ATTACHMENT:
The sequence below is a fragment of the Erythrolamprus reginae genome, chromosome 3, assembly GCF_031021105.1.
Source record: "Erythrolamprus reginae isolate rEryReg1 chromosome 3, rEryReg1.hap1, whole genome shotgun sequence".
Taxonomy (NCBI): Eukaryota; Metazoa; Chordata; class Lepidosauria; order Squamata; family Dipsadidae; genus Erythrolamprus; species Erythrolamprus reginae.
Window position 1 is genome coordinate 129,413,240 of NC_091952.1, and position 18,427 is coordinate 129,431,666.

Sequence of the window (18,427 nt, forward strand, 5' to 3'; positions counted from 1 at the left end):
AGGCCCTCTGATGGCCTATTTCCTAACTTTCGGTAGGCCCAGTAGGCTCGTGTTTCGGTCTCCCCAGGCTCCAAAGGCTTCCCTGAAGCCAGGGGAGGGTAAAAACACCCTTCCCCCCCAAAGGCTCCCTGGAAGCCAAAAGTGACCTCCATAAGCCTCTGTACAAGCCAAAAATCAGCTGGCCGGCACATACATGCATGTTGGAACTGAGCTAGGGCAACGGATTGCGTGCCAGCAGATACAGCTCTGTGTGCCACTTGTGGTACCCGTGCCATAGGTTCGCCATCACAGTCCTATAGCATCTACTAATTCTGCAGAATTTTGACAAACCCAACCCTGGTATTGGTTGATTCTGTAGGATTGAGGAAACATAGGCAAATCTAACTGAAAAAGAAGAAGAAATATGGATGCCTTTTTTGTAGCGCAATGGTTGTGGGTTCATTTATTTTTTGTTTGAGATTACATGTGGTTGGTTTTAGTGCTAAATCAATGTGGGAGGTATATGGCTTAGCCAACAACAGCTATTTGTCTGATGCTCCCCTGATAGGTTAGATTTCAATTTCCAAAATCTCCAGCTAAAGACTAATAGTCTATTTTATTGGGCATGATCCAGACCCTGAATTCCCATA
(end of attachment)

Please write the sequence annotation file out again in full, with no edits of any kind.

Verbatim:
The sequence below is a fragment of the Erythrolamprus reginae genome, chromosome 3, assembly GCF_031021105.1.
Source record: "Erythrolamprus reginae isolate rEryReg1 chromosome 3, rEryReg1.hap1, whole genome shotgun sequence".
Taxonomy (NCBI): Eukaryota; Metazoa; Chordata; class Lepidosauria; order Squamata; family Dipsadidae; genus Erythrolamprus; species Erythrolamprus reginae.
Window position 1 is genome coordinate 129,413,240 of NC_091952.1, and position 18,427 is coordinate 129,431,666.

Sequence of the window (18,427 nt, forward strand, 5' to 3'; positions counted from 1 at the left end):
AGGCCCTCTGATGGCCTATTTCCTAACTTTCGGTAGGCCCAGTAGGCTCGTGTTTCGGTCTCCCCAGGCTCCAAAGGCTTCCCTGAAGCCAGGGGAGGGTAAAAACACCCTTCCCCCCCAAAGGCTCCCTGGAAGCCAAAAGTGACCTCCATAAGCCTCTGTACAAGCCAAAAATCAGCTGGCCGGCACATACATGCATGTTGGAACTGAGCTAGGGCAACGGATTGCGTGCCAGCAGATACAGCTCTGTGTGCCACTTGTGGTACCCGTGCCATAGGTTCGCCATCACAGTCCTATAGCATCTACTAATTCTGCAGAATTTTGACAAACCCAACCCTGGTATTGGTTGATTCTGTAGGATTGAGGAAACATAGGCAAATCTAACTGAAAAAGAAGAAGAAATATGGATGCCTTTTTTGTAGCGCAATGGTTGTGGGTTCATTTATTTTTTGTTTGAGATTACATGTGGTTGGTTTTAGTGCTAAATCAATGTGGGAGGTATATGGCTTAGCCAACAACAGCTATTTGTCTGATGCTCCCCTGATAGGTTAGATTTCAATTTCCAAAATCTCCAGCTAAAGACTAATAGTCTATTTTATTGGGCATGATCCAGACCCTGAATTCCCATA